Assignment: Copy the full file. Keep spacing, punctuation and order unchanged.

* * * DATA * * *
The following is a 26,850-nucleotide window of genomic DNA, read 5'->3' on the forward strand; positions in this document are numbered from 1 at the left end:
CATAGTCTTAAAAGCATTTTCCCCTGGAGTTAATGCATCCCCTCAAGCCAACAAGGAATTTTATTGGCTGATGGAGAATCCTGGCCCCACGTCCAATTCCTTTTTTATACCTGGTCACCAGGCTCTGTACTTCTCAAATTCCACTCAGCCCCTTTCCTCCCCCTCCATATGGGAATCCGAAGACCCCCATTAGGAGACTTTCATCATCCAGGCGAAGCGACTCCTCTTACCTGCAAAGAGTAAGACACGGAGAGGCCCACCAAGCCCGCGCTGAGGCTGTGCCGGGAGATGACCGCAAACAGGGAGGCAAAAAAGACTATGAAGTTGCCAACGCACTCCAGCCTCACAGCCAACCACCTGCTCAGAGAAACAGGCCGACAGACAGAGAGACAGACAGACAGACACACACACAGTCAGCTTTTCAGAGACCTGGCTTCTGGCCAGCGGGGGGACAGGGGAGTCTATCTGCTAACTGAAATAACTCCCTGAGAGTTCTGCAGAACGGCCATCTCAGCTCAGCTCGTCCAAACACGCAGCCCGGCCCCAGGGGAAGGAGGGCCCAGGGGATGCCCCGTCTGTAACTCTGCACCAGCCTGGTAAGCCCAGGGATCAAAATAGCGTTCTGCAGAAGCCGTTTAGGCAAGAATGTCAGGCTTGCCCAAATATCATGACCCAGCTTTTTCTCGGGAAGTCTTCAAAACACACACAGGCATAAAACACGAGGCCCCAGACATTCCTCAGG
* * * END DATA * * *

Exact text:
The following is a 26,850-nucleotide window of genomic DNA, read 5'->3' on the forward strand; positions in this document are numbered from 1 at the left end:
CATAGTCTTAAAAGCATTTTCCCCTGGAGTTAATGCATCCCCTCAAGCCAACAAGGAATTTTATTGGCTGATGGAGAATCCTGGCCCCACGTCCAATTCCTTTTTTATACCTGGTCACCAGGCTCTGTACTTCTCAAATTCCACTCAGCCCCTTTCCTCCCCCTCCATATGGGAATCCGAAGACCCCCATTAGGAGACTTTCATCATCCAGGCGAAGCGACTCCTCTTACCTGCAAAGAGTAAGACACGGAGAGGCCCACCAAGCCCGCGCTGAGGCTGTGCCGGGAGATGACCGCAAACAGGGAGGCAAAAAAGACTATGAAGTTGCCAACGCACTCCAGCCTCACAGCCAACCACCTGCTCAGAGAAACAGGCCGACAGACAGAGAGACAGACAGACAGACACACACACAGTCAGCTTTTCAGAGACCTGGCTTCTGGCCAGCGGGGGGACAGGGGAGTCTATCTGCTAACTGAAATAACTCCCTGAGAGTTCTGCAGAACGGCCATCTCAGCTCAGCTCGTCCAAACACGCAGCCCGGCCCCAGGGGAAGGAGGGCCCAGGGGATGCCCCGTCTGTAACTCTGCACCAGCCTGGTAAGCCCAGGGATCAAAATAGCGTTCTGCAGAAGCCGTTTAGGCAAGAATGTCAGGCTTGCCCAAATATCATGACCCAGCTTTTTCTCGGGAAGTCTTCAAAACACACACAGGCATAAAACACGAGGCCCCAGACATTCCTCAGG